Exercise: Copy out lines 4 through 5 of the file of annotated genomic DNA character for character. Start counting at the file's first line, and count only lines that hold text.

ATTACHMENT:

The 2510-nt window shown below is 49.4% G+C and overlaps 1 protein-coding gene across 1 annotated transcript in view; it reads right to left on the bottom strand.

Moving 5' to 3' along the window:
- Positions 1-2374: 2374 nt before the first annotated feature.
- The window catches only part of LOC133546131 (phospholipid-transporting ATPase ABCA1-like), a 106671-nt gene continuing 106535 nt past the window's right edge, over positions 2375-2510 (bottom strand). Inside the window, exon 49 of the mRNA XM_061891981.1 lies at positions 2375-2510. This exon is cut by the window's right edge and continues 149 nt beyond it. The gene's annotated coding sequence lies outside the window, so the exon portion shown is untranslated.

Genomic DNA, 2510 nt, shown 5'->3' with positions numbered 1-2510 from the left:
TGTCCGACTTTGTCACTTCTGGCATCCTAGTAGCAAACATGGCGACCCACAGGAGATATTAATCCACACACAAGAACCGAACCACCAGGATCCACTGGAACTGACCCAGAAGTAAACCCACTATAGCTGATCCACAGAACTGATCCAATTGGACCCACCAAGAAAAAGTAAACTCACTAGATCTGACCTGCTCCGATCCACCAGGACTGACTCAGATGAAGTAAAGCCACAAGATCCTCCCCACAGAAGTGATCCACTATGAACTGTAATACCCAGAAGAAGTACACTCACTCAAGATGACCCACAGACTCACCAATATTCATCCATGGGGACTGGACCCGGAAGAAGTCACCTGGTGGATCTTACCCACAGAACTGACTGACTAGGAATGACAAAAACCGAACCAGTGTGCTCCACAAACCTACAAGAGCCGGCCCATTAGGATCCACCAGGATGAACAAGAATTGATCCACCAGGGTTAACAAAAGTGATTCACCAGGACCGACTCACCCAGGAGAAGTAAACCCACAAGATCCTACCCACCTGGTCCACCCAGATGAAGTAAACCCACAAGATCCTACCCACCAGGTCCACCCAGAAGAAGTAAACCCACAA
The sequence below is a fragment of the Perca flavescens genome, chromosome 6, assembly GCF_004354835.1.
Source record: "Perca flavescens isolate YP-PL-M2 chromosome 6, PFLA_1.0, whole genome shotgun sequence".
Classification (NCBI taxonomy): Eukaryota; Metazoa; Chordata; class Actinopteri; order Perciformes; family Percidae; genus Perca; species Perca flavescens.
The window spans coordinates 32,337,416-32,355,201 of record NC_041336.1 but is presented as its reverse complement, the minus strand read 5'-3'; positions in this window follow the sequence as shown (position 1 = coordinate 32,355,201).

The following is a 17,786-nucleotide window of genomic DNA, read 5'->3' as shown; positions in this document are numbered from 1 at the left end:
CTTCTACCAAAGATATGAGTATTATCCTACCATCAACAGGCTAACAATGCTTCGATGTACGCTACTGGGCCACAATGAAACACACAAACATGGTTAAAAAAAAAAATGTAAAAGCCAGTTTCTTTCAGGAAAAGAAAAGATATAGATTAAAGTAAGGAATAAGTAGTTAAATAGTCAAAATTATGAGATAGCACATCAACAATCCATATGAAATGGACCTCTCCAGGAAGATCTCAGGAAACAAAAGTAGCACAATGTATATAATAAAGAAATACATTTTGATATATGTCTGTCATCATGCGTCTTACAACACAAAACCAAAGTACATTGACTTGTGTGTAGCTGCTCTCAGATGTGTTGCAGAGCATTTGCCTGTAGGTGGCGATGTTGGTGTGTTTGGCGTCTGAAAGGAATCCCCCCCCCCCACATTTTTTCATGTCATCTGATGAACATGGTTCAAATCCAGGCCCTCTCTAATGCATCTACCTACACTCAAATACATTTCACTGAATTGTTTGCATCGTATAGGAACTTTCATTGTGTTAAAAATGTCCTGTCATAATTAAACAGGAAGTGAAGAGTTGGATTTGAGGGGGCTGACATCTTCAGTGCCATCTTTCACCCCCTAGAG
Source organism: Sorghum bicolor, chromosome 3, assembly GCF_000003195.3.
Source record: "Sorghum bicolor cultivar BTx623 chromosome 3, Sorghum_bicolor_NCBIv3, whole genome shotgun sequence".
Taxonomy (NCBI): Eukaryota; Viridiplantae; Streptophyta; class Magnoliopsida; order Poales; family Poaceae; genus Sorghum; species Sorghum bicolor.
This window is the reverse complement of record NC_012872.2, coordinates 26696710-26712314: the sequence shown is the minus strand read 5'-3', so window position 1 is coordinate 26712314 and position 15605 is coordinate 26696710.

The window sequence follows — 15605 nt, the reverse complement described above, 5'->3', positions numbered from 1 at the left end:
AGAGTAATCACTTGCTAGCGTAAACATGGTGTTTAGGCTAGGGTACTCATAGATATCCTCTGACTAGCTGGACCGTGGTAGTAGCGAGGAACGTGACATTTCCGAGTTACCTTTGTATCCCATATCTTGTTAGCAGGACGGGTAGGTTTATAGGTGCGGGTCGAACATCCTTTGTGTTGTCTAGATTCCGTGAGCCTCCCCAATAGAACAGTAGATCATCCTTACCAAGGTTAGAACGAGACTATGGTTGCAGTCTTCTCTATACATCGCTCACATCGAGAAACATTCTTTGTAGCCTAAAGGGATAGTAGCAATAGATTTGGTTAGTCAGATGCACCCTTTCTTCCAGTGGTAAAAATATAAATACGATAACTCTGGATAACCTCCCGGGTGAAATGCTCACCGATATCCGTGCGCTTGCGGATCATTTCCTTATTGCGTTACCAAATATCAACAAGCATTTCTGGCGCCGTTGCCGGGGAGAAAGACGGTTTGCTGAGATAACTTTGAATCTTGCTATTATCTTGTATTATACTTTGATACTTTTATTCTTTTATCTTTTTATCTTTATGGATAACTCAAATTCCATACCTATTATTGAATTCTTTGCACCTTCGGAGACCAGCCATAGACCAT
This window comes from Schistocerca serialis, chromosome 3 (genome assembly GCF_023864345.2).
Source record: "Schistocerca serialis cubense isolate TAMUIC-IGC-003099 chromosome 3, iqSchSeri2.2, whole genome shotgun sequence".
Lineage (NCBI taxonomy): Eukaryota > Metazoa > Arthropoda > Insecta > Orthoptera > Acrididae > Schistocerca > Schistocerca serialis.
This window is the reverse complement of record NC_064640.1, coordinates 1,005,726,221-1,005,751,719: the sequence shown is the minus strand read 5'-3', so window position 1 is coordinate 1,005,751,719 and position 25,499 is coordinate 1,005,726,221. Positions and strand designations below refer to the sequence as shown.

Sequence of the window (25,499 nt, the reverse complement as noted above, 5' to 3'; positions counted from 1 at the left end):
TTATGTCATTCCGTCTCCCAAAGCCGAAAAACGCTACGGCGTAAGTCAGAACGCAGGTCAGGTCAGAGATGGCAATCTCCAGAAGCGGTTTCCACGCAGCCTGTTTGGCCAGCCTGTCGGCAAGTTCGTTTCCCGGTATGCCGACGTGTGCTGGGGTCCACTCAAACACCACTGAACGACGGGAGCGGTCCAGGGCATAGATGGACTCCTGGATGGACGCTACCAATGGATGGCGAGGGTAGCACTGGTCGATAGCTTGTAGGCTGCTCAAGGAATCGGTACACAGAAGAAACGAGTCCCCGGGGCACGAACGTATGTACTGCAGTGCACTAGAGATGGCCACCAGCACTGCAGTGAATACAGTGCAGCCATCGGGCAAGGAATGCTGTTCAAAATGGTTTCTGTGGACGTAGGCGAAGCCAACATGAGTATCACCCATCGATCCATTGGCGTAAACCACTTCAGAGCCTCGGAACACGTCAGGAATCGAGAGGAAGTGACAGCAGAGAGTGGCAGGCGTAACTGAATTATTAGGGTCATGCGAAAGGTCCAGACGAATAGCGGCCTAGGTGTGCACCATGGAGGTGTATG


- The window catches only part of LOC133546131 (phospholipid-transporting ATPase ABCA1-like), a 106671-nt gene continuing 106535 nt past the window's right edge, over positions 2375-2510 (bottom strand). Inside the window, exon 49 of the mRNA XM_061891981.1 lies at positions 2375-2510. This exon is cut by the window's right edge and continues 149 nt beyond it. The gene's annotated coding sequence lies outside the window, so the exon portion shown is untranslated.

Genomic DNA, 2510 nt, shown 5'->3' with positions numbered 1-2510 from the left: